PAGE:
Four weeks of treatment significantly reduced the mean leakage weight in SHS2 group (36.2) compared to SHS1 (74), SFS (87.2) and control (114.4) groups. Moreover, the mean leakage weight of SHS1 and SFS groups were significantly lower when compared to control group although no difference between SFS and SHS1 was observed at 4 weeks (Figure 1, Table 1). Similar to 4 weeks of treatment, at 8 weeks the mean leakage weight was drastically reduced in SHS2 group compared to SHS1 (33.4), SFS (45.8) and control (97.2) group. Interestingly, within SHS2 group the mean leakage weight is reduced by approximately 80% at 8 weeks as compared to 4 weeks of treatment (7.4 vs. 36.2), in SHS1 it is lowered by approximately 55% (33.4 vs. 74) and in SFS group it is decreased by approximately 48% SFS (45.8 vs. 87.2) when compared to 4 weeks. In control group the reduction in mean leakage weight was however only 15% at 8 weeks compared to 4 weeks of treatment (Figure 2, Table 1).

The rate and time of continence achieved depends on patient age, prostate volume and nerve sparing procedure. No significant differences in patient’s age, nerve sparring procedure and prostate volume were observed between the

Table 1. Demographic data and patients’ characteristics related to spinal anesthesia (P = 0.001, 0.002, and 0.010 for mean arterial Spinal Anesthesia.

Figure 1. Anteroposterior view of male pelvic radiograph illustrating sacral hiatus with its apex at the level of S2 (arrow) and base at S3 (bar).

Figure 2. Anteroposterior view of male pelvic radiograph showing sacral hiatus with its apex at the level of S2 (arrow) and base at S4.

groups (p > 0.05) (Figure 5). Subsequent to 8 weeks of treatment, 20% (1 patient) in SHS2, 40% (2 patients) in SHS1, 60% (3 patients) in SFS and 80% (4 patients) in control groups remained incontinent as analyzed by 24-hr pad test data mentioned in ICS-questionnaire (Table 2). Hence, the objective continence at the end of the treatment (8 weeks) after randomization was 80% in SHS2, 60% in SHS1, 40% in SFS and 20% in control groups (Table 3, Figure 5). Together, these data suggest that ES of sacral nerves via sacral hiatus is more effective in treating early incontinence post-RP than sacral foramena (i.e., urine loss greater than 2 gm). Therefore, the objective continence rate 8.

Figure 3. Anteroposterior view of male pelvic radiograph showing sacral hiatus subtotal with its apex at the level of S1 (arrow) and base at S3.

Figure 4. Anteroposterior view of male pelvic radiograph showing sacral hiatus total with its apex at the level of S1 (arrow) and base at S5.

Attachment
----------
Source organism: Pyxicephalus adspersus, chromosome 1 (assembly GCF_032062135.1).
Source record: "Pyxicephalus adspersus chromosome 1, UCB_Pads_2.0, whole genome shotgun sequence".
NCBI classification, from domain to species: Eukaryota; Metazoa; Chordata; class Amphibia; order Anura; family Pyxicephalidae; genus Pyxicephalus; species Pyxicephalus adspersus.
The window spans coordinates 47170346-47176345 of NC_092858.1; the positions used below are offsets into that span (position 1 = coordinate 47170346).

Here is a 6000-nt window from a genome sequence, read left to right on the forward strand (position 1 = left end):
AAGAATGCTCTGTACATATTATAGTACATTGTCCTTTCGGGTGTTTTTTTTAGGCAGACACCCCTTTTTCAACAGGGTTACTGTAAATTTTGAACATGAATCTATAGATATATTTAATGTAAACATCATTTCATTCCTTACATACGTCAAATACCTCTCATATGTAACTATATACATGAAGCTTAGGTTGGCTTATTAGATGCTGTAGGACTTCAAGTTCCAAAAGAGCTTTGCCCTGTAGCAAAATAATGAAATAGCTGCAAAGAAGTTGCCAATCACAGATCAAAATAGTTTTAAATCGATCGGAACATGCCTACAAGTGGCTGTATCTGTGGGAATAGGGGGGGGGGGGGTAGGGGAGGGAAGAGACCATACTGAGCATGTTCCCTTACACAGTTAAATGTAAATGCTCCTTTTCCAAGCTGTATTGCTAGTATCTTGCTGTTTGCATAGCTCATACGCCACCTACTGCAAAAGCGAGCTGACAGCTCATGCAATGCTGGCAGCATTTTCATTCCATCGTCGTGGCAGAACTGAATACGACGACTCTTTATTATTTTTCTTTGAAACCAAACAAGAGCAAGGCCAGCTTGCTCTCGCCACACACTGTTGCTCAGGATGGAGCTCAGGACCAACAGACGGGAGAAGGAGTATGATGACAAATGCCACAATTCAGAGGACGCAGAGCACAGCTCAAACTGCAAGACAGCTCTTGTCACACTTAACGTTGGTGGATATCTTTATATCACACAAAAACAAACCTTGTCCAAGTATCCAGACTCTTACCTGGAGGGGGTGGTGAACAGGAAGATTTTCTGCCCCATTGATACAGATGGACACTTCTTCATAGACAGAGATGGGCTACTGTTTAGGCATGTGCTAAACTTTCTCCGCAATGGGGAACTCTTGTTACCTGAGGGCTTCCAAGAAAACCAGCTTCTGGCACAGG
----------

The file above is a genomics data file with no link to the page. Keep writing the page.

4. Discussion

Compromised quality of life is the main drawback of PPI. Treatment regimen which causes early return of the continence in post-RP patients is desirable. We found that electrical stimulation of sacral nerves by surface stimulation has variant effect on the degree of continence achieved when applied at different anatomic sites in patients who had undergone radical prostatectomy by single sur- geon. Urinary incontinence was lowest when therapeutic surface electrical stimulation was applied at sacral hiatus totals, followed by sacral hiatus subtotals and sacral foramina respectively compared with control patients who did not re- ceived any stimulation. Therefore, our results indicate that application of SSTES via sacral hiatus area as a promising approach to treat early UI in PPI patients.

Although numerous noninvasive procedures exist for treating PPI (PFME,

Figure 5. The difference of mean leakage weight between groups at different time of treatment shows the percent of continence in different groups at different time of treat- ment

Table 2. Incidences of Side Effects Values are number of patients (%). Group M: meper- idine group, Group F: Fentanyl group. *P < 0.001, compared to Group M.

Table 3. Number of patients and points of perioperatore shivering.

*P < 0.001 (Chi-square test).

biofeedback, neuromodulation by either magnetic or electrical stimulation), the beneficial effect of these methods in managing the UI is debatable [8] - [15] . Moreover, number of patients achieving continence by adopting different treatment regime was after a long time (6 months or more) post surgery, which would in turn affect the quality of life. Besides, the efficiency of treating UI was variable in all the studies which would be due to lack of standard and homogenous procedure and categorizing the patients. Sacral surface therapeutic electrical stimulation (SSTES) is a neuromodulation technique which has been used treat UI [18] . In RP patients, Nakagawa et al., reported that applying SSTES one day after surgery led to significantly larger mean void volume and significantly lower urine loss ratio as early as on day 3 as compared to control group which did not received any stimulation [24] . In another study, Morihiro et al., demonstrated that in laproscopic-RP patients application of SSTES combined with PFME showed higher continence percent as compared to only PFME group at 6 months (85%vs 57%) [25] . Interestingly, recovery rate of UI in SSTES group was 100% vs. only 64% in control at 12 months. Together, these studies concluded that SSTES is safe and an effective treatment for early recovery of UI after RP. However, one of the studies has analyzed the efficiency of the SSTES at a very early time point (3 days post-surgery) with no data for a longer time point, while in another study, the effect was analyzed at longer time point only (6 and 12 months). Furthermore, immediately post-surgery, urodynamic assessment of incontinence involves invasive procedures and doesn’t correlate well with the subjective outcome. Rather, daily pad usage corresponds better with actual leakage than does the urine loss ratio daily pad usage corresponds better with actual leakage than does the urine loss ratio [8] . Therefore, we studied the effect of SSTES on mean leakage weight (24-hour pad test) and percent continent patients as early as 4 weeks (1 month) and 8 weeks (2 month) after catheter removal post- RP.